The fireboat market has been surging over the last year, with eight North American fireboat builders filling orders for a variety of domestic and international customers.
The reason, according to several manufacturers, is that smaller communities, many with the help of federal port security grants as well as increased state and municipal funding, are ordering purpose-built fireboats for the first time. In addition, repeat customers in need of larger vessels have spurred design innovations at builders such as MetalCraft Marine in Kingston, Ontario, Canada.
“There has been steady interest from smaller communities because first responders are responsible for safety on the water, and they need multi-mission boats with fire-response capability,” explained Chad DeMars, vice president of operations at Lake Assault Boats, Superior, Wis., a part of Fraser Shipyards Inc.
Previously, DeMars said, many of these local fire departments struggled to get by with recreational boats equipped with firefighting pumps, but the boats were overburdened by the weight of the added gear. Once money became available these communities opted to find more capable craft.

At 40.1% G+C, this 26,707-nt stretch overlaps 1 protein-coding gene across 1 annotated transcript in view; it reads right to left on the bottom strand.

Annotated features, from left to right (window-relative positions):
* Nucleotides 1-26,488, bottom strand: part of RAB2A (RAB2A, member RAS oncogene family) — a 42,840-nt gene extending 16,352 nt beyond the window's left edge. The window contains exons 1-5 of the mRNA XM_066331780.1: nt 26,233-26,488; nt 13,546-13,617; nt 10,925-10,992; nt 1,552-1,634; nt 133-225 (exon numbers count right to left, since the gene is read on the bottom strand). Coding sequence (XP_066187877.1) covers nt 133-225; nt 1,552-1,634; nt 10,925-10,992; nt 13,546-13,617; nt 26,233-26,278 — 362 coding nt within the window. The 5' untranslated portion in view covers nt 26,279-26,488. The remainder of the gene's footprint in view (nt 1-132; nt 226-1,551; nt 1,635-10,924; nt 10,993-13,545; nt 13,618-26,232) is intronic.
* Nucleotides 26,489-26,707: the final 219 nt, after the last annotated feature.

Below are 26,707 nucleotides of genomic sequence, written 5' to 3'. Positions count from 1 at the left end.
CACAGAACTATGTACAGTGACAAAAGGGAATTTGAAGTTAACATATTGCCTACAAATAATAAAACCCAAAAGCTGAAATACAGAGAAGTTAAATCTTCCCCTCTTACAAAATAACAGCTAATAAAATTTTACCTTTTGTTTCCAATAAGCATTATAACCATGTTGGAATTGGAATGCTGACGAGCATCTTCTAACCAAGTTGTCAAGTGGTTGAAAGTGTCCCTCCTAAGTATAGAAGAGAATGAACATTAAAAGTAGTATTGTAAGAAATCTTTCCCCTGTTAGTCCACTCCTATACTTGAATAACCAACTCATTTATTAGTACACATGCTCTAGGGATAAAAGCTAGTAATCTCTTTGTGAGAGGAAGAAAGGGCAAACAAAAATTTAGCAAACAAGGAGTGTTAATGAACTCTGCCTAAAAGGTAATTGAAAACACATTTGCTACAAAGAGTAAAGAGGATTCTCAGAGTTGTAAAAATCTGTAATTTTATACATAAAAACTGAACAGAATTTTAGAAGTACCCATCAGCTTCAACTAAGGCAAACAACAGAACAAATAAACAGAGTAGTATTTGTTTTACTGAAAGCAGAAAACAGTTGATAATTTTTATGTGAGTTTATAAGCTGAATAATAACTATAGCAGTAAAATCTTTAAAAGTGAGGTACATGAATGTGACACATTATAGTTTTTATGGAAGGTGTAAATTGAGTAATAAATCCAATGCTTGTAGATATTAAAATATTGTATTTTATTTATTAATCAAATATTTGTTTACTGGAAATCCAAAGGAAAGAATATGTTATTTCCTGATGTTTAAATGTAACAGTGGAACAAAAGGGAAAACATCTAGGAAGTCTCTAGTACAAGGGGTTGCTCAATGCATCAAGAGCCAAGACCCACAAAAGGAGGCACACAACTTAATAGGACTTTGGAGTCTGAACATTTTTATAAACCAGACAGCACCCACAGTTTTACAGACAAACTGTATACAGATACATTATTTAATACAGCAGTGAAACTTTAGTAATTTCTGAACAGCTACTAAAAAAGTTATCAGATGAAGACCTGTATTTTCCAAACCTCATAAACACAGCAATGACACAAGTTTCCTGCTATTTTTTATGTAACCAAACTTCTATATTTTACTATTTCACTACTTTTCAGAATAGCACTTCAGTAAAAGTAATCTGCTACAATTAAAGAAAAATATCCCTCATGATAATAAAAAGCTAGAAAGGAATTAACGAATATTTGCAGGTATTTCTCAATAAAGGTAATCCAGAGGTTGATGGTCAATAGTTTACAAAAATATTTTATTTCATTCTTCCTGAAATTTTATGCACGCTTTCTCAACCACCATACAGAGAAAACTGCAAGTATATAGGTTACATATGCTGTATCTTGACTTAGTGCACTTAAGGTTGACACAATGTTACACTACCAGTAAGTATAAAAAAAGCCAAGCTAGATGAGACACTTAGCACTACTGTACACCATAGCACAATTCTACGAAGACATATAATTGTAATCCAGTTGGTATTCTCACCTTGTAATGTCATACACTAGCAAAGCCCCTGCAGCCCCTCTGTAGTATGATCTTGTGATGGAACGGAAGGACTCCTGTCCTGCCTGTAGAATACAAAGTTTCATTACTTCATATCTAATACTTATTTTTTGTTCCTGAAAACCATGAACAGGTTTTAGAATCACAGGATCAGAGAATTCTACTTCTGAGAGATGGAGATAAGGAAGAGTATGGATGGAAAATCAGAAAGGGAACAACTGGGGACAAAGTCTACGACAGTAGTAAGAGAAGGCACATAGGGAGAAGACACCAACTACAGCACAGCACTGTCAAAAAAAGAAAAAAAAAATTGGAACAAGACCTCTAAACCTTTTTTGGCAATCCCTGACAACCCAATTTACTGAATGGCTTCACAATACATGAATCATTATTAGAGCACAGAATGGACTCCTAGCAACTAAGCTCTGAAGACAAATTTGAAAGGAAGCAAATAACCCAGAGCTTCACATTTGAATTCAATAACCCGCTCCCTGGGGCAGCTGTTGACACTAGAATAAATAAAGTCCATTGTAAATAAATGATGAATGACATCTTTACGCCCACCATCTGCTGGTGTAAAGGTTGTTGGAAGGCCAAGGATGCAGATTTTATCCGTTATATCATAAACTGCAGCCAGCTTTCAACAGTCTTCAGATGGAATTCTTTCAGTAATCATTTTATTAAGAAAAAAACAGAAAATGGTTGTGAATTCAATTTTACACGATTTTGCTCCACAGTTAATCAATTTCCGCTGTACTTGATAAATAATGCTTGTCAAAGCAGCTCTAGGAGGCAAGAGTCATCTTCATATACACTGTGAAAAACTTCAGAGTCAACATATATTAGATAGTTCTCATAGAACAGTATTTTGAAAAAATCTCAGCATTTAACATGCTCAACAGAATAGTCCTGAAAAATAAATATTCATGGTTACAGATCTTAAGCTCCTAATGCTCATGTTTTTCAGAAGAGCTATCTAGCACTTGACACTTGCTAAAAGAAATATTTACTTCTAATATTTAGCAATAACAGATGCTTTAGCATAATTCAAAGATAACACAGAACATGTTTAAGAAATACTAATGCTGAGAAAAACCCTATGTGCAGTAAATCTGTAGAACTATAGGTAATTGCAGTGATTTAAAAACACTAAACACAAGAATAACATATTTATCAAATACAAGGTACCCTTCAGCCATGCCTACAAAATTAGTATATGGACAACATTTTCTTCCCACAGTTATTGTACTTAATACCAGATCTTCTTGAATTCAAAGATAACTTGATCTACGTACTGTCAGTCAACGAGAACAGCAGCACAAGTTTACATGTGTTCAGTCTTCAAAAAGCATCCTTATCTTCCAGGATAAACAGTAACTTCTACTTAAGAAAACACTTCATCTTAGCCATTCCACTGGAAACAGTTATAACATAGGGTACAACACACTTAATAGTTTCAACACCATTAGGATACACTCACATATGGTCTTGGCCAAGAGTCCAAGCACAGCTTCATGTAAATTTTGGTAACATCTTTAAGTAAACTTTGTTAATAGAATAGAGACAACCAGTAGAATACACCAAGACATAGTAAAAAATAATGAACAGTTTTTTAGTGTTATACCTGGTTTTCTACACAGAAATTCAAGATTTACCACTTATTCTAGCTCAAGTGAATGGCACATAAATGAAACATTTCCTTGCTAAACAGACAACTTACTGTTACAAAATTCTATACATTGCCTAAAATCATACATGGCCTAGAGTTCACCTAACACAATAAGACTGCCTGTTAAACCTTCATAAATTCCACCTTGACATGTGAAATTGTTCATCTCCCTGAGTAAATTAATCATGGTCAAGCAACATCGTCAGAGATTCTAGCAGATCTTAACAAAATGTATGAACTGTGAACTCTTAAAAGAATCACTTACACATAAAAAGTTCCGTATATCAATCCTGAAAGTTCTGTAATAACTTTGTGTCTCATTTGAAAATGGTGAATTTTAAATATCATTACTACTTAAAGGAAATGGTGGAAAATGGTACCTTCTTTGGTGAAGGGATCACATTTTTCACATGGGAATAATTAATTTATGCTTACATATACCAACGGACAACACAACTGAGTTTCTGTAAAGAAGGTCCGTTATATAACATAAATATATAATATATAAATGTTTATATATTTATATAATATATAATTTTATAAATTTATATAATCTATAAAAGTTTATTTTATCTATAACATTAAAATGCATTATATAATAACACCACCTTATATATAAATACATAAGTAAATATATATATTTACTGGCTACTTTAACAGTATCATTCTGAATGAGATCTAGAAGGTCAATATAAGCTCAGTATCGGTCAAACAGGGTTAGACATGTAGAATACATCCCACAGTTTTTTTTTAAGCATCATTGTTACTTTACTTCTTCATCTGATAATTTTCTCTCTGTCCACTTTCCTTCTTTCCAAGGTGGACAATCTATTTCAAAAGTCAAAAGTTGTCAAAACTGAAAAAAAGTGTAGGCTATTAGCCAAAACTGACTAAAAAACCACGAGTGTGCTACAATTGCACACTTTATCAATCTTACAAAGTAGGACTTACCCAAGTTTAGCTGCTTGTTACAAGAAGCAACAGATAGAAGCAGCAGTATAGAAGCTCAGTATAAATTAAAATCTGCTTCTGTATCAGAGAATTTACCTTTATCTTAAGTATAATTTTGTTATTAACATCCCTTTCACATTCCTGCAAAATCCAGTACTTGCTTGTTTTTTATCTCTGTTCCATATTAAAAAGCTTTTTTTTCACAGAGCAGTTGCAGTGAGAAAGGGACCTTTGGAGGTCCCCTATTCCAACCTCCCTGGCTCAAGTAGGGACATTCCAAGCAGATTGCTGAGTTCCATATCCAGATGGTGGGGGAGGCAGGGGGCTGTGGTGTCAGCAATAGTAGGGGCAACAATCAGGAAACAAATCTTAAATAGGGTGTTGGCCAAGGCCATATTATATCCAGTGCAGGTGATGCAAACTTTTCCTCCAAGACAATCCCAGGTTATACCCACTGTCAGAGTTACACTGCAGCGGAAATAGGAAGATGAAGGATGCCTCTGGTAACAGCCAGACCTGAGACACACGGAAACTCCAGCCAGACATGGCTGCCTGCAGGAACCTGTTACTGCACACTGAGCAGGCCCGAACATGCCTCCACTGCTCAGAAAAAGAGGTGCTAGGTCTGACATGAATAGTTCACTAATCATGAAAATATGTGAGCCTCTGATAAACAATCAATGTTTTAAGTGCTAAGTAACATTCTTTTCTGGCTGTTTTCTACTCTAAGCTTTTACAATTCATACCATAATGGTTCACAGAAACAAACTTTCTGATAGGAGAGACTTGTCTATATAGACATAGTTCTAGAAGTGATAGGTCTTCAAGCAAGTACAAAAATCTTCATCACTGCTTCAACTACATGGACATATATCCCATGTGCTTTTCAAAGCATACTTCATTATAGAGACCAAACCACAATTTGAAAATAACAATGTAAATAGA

Most in demand are high-speed, nimble, easy-to-operate multipurpose vessels in the 22’-to-40’ range that can be used to fight fires and perform patrol, search-and-rescue, diving and law enforcement missions. “Landing-craft style boats have gained a lot of popularity,” said David Hunt, project manager for Silver Ships, Mobile, Ala.
Jesse Munson, vice president of Munson Boats, Burlington, Wash., noted a trend toward outboard motors, even in larger craft. “Ten years ago,” he said, “bigger boats would have had inboards, but they are now being purchased with triple and quad outboards. The upfront costs are less, and maintenance is simpler. Fire departments want more speed and more performance, and outboards do the job.”
Secaucus, N.J., is a case in point. The town of 16,000 on the Hackensack River seven miles west of New York City is part of a NY/NJ regional marine firefighting task force responsible for New York Harbor, the Hudson River, the commercial ports in Newark Bay and adjacent waterways. In August Secaucus took delivery of new a 28’x10’ fireboat from Lake Assault. Before that, the all-volunteer fire department patrolled and fought fires with a 17’ Boston Whaler fitted with a fire pump, and three 14’ skiffs used for rescue work.
Fire chief Carl Leppin had wanted a better-equipped boat for a long time. “I applied for a grant three times, and this time we were successful,” he said. A federal port security grant provided 75% of the funding for the $425,000 monohull, with Secaucus paying the rest.